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Open Access Highly Accessed Research article

Anabolic steroids after total knee arthroplasty. A double blinded prospective pilot study

Erik Hohmann1*, Kevin Tetsworth2, Stefanie Hohmann1 and Adam L Bryant3

Author Affiliations

1 Musculoskeletal Research Unit, Central Queensland University, Australia, Department of Orthopaedic Surgery, Clinical Medical School, University of Queensland, Australia

2 Royal Brisbane Hospital, Australia, Department of Orthopaedic Surgery, Medical School, University of Queensland, Australia

3 Centre for Health, Exercise and Sports Medicine, University of Melbourne

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Journal of Orthopaedic Surgery and Research 2010, 5:93  doi:10.1186/1749-799X-5-93

Published: 15 December 2010

Abstract

Background

Total knee arthroplasty is reported to improve the patient's quality of life and mobility. However loss of mobility and pain prior to surgery often results in disuse atrophy of muscle. As a consequence the baseline functional state prior to surgery may result in poorer outcome "post surgery" and extended rehabilitation may be required. The use of anabolic steroids for performance enhancement and to influence muscle mass is well established. The positive effects of such treatment on bone and muscle could therefore be beneficial in the rehabilitation of elderly patients. The purpose of this study was to investigate the effects of small doses of Nandrolone decanoate on recovery and muscle strength after total knee replacement and to establish the safety of this drug in multimorbid patients.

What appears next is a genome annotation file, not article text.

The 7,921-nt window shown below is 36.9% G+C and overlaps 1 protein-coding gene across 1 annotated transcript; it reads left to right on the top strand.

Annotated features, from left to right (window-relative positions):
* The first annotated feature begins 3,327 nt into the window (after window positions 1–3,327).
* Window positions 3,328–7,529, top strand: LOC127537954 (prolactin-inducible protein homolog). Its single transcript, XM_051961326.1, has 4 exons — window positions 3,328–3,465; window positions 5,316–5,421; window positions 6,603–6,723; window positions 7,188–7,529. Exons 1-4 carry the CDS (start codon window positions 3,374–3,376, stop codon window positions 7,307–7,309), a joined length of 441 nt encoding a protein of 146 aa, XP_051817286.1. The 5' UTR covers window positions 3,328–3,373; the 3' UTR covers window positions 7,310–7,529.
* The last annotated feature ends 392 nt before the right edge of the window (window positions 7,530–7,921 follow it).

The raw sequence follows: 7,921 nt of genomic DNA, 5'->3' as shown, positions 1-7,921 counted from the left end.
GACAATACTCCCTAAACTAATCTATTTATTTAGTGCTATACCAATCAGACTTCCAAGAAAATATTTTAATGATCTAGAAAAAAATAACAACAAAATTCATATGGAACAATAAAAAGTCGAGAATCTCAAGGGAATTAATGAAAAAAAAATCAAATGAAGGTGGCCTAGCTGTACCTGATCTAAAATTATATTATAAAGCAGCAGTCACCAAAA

Methods

This study was designed as a prospective double blind randomized investigation. Five patients (treatment group) with a mean age of 66.2 (58-72), average BMI of 30.76 (24.3-35.3) received 50 mg nandrolone decanoate intramuscular bi-weekly for 6 months. The control group (five patients; mean age 65.2, range 59-72; average BMI 31.7, range 21.2-35.2) was injected with saline solution. "Pre-operatively" and "post-operatively" (6 weeks, 3,6,9 and 12 months) all patients were assessed using the knee society score (KSS), isokinetic strength testing and functional tests (a sit-to-stand and timed walking tests). In addition, a bone density scan was used preoperatively and 6 month postoperatively to assess bone mineral density.

Results

Whilst the steroid group generally performed better than the placebo group for all of the functional tests, ANOVA failed to reveal any significant differences. The steroid group demonstrated higher levels of quadriceps muscle strength across the postoperative period which reached significance at 3 (p = 0.02), 6 (p = 0.01), and 12 months (p = 0.02). There was a significant difference for the KSS at 6 weeks (p = 0.02), 6 (p = 0.02) and 12 month (p = 0.01). The steroid group demonstrated a reduction in the amount of bone mineral density at both the femur and lumbar spine from "pre-" to "post-surgery", however, these results did not reach significance (p < 0.05) using one-way ANOVA.

Conclusions

This project strongly suggests that the use of anabolic steroids result in an improved outcome as assessed by the KSS and significantly increases extensor strength. No side effects were seen in either the study or control group.

Trial Registration Number

Regional Health District: Register No. 03.05

Human Research Ethics Committee University: Clearance Number: 04/03-19